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Government Crackdown on Black Money Puts GST at Risk
Fri, 23 Dec Pre-Open

Could one game-changer move end up seriously impairing another?

Will the Modi government's demonetisation move affect the way the goods and services tax (GST) regime plays out?

The Modi government already had its work cut out finalising the GST deal with 29 states. And now this decision to scrap 86% of the cash in circulation, in a bid to purge the economy of 'black money', has triggered more disruption.

It has caused the revenue of state governments, which collect value-added tax on goods and other duties, to slump by 25-40%. The states will be wary of risking another setback by rushing to enforce the sales tax.

There are various estimates about the impact of demonetisation on demand and growth, as also about how long these effects will last.

Per the finance minister of Kerala, T.M. Thomas Isaac, demonetisation has created a trust deficit between the center and the states, which is a huge setback considering it took Modi more than two years to forge a political compromise on the tax in August.

This deadlock could tip India into a fiscal crisis. The lingering uncertainty has companies worried about financial implications of the new tax.

The states' revenue collection comes from commercial taxes, state excise duty, motor vehicle tax, land revenue, stamp duty and registration which has not been adequate. This has led to increased dependence of states on central funding. In 2015-16, the ratio of central transfer to states' total revenue was 70.71%.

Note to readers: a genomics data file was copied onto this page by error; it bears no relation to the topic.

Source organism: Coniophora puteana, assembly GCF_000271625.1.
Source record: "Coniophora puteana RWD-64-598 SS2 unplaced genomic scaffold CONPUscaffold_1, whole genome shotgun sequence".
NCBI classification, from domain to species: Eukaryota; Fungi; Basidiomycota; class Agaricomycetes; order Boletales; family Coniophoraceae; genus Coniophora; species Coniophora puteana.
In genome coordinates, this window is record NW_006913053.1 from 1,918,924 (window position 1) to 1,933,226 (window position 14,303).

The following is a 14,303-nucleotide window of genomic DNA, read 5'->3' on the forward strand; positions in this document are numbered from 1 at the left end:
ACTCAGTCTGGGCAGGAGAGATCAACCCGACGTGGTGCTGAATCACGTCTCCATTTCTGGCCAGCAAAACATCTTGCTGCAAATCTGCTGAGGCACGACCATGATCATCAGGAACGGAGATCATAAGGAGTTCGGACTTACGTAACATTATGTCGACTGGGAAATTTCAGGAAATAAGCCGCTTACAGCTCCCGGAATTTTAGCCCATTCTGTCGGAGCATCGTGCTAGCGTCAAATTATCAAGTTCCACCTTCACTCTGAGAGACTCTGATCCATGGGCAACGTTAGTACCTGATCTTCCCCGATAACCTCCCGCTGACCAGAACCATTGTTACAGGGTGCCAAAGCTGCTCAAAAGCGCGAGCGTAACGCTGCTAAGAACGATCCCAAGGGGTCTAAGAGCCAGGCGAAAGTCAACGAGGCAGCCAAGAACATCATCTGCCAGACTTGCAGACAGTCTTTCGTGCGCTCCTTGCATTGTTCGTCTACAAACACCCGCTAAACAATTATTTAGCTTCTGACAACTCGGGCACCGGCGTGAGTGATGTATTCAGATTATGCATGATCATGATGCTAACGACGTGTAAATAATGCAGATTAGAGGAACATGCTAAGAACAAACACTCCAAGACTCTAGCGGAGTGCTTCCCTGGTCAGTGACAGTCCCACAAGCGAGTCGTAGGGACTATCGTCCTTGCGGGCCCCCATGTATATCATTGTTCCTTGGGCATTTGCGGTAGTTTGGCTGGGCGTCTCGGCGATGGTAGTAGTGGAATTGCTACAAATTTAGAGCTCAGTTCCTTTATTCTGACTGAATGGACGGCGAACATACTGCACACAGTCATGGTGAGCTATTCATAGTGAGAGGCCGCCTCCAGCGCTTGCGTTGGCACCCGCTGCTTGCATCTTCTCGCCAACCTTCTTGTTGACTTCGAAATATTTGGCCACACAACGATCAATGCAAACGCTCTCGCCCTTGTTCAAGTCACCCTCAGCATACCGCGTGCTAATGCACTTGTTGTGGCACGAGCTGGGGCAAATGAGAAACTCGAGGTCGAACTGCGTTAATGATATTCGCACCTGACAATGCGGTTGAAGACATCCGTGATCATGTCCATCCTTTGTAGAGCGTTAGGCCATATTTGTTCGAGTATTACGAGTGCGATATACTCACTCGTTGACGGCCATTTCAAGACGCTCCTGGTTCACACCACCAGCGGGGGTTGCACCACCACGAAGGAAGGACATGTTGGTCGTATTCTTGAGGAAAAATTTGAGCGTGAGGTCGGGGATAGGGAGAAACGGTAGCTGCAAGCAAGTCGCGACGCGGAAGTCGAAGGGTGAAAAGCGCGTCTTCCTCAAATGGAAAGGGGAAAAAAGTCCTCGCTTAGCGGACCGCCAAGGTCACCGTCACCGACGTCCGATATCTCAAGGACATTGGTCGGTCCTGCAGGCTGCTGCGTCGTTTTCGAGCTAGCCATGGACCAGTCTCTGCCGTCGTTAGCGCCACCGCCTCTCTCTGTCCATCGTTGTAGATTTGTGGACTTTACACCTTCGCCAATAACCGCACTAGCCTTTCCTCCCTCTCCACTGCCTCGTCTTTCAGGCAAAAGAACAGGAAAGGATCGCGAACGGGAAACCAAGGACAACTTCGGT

The finance minister has already agreed to cover states' revenue losses for five years after the GST's launch, but further concessions would restrict him severely in his next annual budget.

Besides loss of revenue, some states are worried about the social and political costs of demonetisation.

Odisha's chief minister recently wrote to Modi saying restrictions imposed on primary agriculture societies were making it difficult for farmers to access crop loans and procurement payments.

Some states have hardened their stance on how to collect the new GST. They want sole control over businesses with annual turnover of 15 million rupees (US$220,000), and so-called 'dual control' over bigger firms. Jaitley opposes this, fearing tax collectors could end up at cross purposes.

But can the government wait for the economy to settle down before moving into the final stage of GST?

That seems unlikely. The Modi government's prestige is at stake - this is, after all, one of the big bang reforms it can claim credit for before the 2019 election.

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